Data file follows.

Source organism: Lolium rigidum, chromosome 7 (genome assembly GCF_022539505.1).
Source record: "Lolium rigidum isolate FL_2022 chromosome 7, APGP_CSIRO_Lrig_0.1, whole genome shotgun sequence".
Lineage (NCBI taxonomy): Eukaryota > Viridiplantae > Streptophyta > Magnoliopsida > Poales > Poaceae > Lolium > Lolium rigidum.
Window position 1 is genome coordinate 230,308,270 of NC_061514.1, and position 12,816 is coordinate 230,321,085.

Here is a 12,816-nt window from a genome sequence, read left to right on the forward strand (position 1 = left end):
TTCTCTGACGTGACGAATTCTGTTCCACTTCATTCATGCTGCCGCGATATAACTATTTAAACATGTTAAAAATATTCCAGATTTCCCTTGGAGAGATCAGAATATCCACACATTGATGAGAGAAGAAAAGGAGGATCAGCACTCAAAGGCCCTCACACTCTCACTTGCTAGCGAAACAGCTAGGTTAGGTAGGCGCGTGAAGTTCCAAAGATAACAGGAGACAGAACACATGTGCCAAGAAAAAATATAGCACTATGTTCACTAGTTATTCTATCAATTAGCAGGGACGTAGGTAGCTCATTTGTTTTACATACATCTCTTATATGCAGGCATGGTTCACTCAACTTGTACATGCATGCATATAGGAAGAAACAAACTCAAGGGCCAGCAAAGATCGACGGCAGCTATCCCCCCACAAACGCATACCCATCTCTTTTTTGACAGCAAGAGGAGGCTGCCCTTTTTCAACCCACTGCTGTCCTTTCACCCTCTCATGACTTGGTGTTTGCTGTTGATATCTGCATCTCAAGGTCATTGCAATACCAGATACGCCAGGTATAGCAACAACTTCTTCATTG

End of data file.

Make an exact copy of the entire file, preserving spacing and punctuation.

Source organism: Lolium rigidum, chromosome 7 (genome assembly GCF_022539505.1).
Source record: "Lolium rigidum isolate FL_2022 chromosome 7, APGP_CSIRO_Lrig_0.1, whole genome shotgun sequence".
Lineage (NCBI taxonomy): Eukaryota > Viridiplantae > Streptophyta > Magnoliopsida > Poales > Poaceae > Lolium > Lolium rigidum.
Window position 1 is genome coordinate 230,308,270 of NC_061514.1, and position 12,816 is coordinate 230,321,085.

Here is a 12,816-nt window from a genome sequence, read left to right on the forward strand (position 1 = left end):
TTCTCTGACGTGACGAATTCTGTTCCACTTCATTCATGCTGCCGCGATATAACTATTTAAACATGTTAAAAATATTCCAGATTTCCCTTGGAGAGATCAGAATATCCACACATTGATGAGAGAAGAAAAGGAGGATCAGCACTCAAAGGCCCTCACACTCTCACTTGCTAGCGAAACAGCTAGGTTAGGTAGGCGCGTGAAGTTCCAAAGATAACAGGAGACAGAACACATGTGCCAAGAAAAAATATAGCACTATGTTCACTAGTTATTCTATCAATTAGCAGGGACGTAGGTAGCTCATTTGTTTTACATACATCTCTTATATGCAGGCATGGTTCACTCAACTTGTACATGCATGCATATAGGAAGAAACAAACTCAAGGGCCAGCAAAGATCGACGGCAGCTATCCCCCCACAAACGCATACCCATCTCTTTTTTGACAGCAAGAGGAGGCTGCCCTTTTTCAACCCACTGCTGTCCTTTCACCCTCTCATGACTTGGTGTTTGCTGTTGATATCTGCATCTCAAGGTCATTGCAATACCAGATACGCCAGGTATAGCAACAACTTCTTCATTG